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Timberwolves’ Anthony Edwards finding his points within the flow of the offense

‘Making the right play,’ Edwards said, is working for teammates and the young guard himself

Minnesota Timberwolves guard Anthony Edwards (1) dribbles against New Orleans Pelicans forward Larry Nance Jr. (22) on Jan. 25, 2023 at Smoothie King Center in New Orleans.
Minnesota Timberwolves guard Anthony Edwards (1) dribbles against New Orleans Pelicans forward Larry Nance Jr. (22) on Jan. 25, 2023 at Smoothie King Center in New Orleans.
Stephen Lew / USA Today Sports

MINNEAPOLIS — Anthony Edwards was hardly noticeable during the first half of Friday’s victory over Memphis.

The third-year guard had 10 points on just seven shots and played more of a supporting role as D’Angelo Russell and Kyle Anderson took center stage in the game’s first 24 minutes.

Then came the third frame — the one Edwards has owned all month — when the all-star candidate truly sunk his teeth into the contest. The 21-year-old scored 13 points in the quarter, shooting 3-for-3 from beyond the arc.

By night’s end, Edwards had recorded another stellar performance: 25 points, seven rebounds and seven assists. While that ended Edwards’ three-game streak of 30-plus point performances, it was equally as impressive as his three previous showings because Edwards got his production while letting the game come to him.

“He’s been doing a great job of that,” Minnesota Timberwolves coach Chris Finch said. “I thought he did exactly what we needed him to do.”

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Early in the game, that was attacking the rim, drawing a crowd and finding open teammates. Much of Russell’s early offense came off catch-and-shoots from the perimeter after Edwards broke down the defense.

Edwards waited patiently for his own shots but when the opportunities presented themselves, as they did in the third frame, he was ready to seize them. Friday marked his second-highest scoring game in a contest where he recorded a usage of less than 30% since November.

“Just keep making the right play. My teammates was playing great, they showed up big time for us. So, just keep making the right play,” Edwards said. “That’s just how the game of basketball is played. I just had to figure that out. Like, I can’t shoot all the shots, so just gotta get off it sometimes. I’m cool with it.”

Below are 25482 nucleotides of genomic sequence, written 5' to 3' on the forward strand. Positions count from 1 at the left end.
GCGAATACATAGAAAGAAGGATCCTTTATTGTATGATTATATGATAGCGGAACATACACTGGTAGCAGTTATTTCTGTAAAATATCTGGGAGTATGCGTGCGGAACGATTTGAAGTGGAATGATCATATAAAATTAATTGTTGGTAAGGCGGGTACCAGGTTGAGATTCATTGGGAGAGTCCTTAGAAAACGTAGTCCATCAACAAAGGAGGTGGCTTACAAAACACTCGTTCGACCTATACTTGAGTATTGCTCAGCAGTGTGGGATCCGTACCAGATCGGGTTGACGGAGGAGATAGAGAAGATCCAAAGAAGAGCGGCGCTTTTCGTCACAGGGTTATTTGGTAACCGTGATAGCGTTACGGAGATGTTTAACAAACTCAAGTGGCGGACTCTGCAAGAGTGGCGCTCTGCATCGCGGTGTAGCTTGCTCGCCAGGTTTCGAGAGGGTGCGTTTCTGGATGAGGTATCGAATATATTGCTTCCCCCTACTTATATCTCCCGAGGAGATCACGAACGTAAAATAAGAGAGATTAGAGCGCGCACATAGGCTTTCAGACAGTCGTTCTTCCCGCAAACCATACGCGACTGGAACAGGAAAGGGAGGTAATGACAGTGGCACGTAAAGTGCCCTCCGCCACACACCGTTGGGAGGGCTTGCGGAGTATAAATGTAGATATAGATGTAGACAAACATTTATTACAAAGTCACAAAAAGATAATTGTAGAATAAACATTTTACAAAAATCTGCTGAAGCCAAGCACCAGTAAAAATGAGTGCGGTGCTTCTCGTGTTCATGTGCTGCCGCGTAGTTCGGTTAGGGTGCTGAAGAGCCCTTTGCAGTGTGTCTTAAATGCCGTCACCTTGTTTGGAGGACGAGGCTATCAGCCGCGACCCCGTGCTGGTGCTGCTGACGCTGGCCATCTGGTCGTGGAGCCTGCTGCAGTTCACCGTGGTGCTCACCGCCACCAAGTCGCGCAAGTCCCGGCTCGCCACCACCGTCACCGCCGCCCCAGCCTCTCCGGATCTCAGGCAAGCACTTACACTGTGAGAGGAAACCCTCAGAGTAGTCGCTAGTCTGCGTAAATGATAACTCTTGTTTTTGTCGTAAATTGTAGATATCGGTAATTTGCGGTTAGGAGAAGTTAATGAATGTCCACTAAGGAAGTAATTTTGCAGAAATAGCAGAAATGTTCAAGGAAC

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That approach, Wolves guard Austin Rivers said, opens the floor up for everyone.

“He’s making the right play,” Rivers said. “(You) just want to encourage him to keep doing that and go from there.”

The confidence to do so stems from a trust Edwards is developing that he can make the right plays and the ball will still come his way, particularly in the biggest moments.

“The ball is always going to come back to you. We run a lot of plays for you. You don’t have to seek every play,” Finch said. “He’s done a much better job of trusting that process.”

Edwards said the game is becoming easier as he’s diagnosing the looks the defense gives him. When the opponent rotates, he knows it’s trying to get two players on him to not allow him to get off a shot. At that point, he’s just “picking ‘em apart” via feeds to his teammates.

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“I’m gonna keep making the right play until they loosen up,” Edwards said. “And then when they loosen up, that’s when I’m gonna go.”

It can be an easy game when you allow it to be. Kyle Anderson said Edwards has found his groove.

“As a basketball player, sometimes you’re so worried about your game, and then you have a game where everything comes easy to you and you start to find your rhythm and then it’s fun from there on in. The work kicks in,” Anderson said. “I think the work is kicking in, his legs are getting under him, he’s comfortable with the space we’ve been giving him and the freedom he has. I think he’s just getting real comfortable.”

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This story was written by one of our partner news agencies. Forum Communications Company uses content from agencies such as Reuters, Kaiser Health News, Tribune News Service and others to provide a wider range of news to our readers. Learn more about the news services FCC uses here.

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